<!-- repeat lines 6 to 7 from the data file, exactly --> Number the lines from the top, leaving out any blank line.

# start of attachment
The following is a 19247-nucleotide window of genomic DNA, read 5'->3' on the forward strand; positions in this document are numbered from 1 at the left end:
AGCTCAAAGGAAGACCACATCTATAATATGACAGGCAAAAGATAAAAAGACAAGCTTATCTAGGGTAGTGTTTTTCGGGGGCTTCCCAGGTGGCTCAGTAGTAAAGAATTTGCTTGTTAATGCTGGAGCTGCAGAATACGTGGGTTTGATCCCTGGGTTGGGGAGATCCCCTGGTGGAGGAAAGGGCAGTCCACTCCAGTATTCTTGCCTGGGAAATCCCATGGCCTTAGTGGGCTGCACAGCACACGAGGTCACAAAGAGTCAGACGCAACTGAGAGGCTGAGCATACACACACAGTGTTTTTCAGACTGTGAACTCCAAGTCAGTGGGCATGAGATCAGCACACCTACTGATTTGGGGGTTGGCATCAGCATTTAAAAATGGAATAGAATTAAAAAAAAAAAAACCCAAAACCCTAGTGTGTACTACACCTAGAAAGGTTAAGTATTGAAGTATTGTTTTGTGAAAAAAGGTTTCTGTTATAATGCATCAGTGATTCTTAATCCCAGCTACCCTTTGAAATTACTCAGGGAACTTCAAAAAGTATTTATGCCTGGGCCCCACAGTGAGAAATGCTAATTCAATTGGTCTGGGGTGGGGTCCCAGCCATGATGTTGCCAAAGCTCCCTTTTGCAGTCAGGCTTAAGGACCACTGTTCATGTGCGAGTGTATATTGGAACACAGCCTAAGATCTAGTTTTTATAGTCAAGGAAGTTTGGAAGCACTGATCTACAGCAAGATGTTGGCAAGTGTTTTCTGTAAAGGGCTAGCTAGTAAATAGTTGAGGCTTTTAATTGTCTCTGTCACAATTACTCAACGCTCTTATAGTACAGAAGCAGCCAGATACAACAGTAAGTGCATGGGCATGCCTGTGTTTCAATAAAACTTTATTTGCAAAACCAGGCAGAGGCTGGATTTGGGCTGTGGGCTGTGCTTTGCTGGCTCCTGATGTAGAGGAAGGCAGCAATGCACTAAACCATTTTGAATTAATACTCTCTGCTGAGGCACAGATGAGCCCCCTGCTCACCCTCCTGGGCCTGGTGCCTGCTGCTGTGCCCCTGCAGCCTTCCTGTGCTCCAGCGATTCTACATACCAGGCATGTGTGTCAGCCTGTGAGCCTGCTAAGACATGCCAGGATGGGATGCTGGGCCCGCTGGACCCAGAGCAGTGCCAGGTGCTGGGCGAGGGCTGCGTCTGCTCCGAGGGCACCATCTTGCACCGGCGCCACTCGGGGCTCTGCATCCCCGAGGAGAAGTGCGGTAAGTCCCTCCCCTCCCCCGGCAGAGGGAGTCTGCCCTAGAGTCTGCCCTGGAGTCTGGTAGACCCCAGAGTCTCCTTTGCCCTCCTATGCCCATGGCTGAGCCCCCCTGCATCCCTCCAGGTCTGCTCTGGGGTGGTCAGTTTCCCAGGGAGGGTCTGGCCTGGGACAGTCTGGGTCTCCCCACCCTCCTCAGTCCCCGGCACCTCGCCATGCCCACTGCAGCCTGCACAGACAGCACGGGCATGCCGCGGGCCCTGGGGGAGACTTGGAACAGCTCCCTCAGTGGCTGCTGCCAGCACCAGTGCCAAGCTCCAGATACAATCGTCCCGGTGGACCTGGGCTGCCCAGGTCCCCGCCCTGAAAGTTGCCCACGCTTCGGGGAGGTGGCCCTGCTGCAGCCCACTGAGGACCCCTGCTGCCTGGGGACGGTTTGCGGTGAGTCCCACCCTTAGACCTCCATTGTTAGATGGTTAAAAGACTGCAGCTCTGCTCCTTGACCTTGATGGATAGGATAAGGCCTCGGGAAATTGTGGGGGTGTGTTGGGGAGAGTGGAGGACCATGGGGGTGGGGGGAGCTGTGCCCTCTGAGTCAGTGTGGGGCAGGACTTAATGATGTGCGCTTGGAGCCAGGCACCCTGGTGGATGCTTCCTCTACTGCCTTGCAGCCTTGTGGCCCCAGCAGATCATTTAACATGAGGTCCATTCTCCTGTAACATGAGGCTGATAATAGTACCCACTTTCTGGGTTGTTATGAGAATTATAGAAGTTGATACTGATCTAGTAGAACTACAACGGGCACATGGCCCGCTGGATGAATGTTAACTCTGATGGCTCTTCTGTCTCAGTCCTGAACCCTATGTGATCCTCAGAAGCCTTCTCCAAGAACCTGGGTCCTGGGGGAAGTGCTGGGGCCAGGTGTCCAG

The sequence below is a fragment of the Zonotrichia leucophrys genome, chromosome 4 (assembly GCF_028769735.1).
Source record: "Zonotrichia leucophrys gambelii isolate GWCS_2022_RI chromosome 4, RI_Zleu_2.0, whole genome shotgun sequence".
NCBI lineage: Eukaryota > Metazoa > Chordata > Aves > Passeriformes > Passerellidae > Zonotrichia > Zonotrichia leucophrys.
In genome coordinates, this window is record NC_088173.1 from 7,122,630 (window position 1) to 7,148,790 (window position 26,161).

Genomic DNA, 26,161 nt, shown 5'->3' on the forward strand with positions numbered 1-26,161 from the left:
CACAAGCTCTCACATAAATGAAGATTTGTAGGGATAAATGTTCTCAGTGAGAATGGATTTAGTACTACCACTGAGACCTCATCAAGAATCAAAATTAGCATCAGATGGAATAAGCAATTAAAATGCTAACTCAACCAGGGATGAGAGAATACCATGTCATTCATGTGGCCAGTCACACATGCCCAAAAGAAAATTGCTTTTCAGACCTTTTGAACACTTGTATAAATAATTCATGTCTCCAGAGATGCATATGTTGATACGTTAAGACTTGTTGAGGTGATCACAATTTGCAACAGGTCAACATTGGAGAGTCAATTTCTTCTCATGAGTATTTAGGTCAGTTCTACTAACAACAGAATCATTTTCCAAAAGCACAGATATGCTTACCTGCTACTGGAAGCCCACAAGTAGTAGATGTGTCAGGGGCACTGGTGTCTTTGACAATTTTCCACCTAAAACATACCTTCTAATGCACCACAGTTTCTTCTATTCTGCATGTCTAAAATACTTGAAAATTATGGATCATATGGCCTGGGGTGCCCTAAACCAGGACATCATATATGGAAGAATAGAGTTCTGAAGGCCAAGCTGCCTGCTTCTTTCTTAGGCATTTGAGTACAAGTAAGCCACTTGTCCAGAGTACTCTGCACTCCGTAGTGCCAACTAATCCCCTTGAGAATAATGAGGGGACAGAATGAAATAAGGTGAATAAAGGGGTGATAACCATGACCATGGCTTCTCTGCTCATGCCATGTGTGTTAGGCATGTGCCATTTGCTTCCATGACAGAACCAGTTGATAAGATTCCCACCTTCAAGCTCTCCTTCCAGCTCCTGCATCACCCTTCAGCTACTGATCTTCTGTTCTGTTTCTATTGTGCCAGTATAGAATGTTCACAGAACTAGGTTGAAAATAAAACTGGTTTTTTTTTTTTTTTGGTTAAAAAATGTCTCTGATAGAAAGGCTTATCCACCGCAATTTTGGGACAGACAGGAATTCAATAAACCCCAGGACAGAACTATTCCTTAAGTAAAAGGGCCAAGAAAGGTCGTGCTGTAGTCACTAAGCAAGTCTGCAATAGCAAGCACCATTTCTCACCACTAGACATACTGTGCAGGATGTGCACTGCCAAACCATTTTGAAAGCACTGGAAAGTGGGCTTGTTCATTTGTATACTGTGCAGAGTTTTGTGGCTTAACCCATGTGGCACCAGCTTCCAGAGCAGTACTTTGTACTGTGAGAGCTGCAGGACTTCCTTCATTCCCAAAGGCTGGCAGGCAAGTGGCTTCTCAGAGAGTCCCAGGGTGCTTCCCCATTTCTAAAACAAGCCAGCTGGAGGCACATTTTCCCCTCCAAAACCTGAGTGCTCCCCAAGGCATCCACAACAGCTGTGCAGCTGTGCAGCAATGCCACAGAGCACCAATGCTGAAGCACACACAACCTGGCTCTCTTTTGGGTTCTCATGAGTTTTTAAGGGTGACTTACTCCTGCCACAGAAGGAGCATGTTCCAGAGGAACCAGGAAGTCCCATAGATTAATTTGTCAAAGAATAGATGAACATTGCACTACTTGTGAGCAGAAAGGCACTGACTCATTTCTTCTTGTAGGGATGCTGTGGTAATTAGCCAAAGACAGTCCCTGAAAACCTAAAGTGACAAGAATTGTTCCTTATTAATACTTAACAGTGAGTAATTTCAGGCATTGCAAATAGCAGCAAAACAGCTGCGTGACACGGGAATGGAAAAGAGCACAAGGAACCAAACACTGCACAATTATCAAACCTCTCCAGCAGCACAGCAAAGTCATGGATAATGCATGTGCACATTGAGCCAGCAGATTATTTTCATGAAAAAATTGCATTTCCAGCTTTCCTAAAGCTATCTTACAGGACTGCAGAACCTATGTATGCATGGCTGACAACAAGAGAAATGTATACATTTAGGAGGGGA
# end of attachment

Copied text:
In genome coordinates, this window is record NC_088173.1 from 7,122,630 (window position 1) to 7,148,790 (window position 26,161).

Genomic DNA, 26,161 nt, shown 5'->3' on the forward strand with positions numbered 1-26,161 from the left: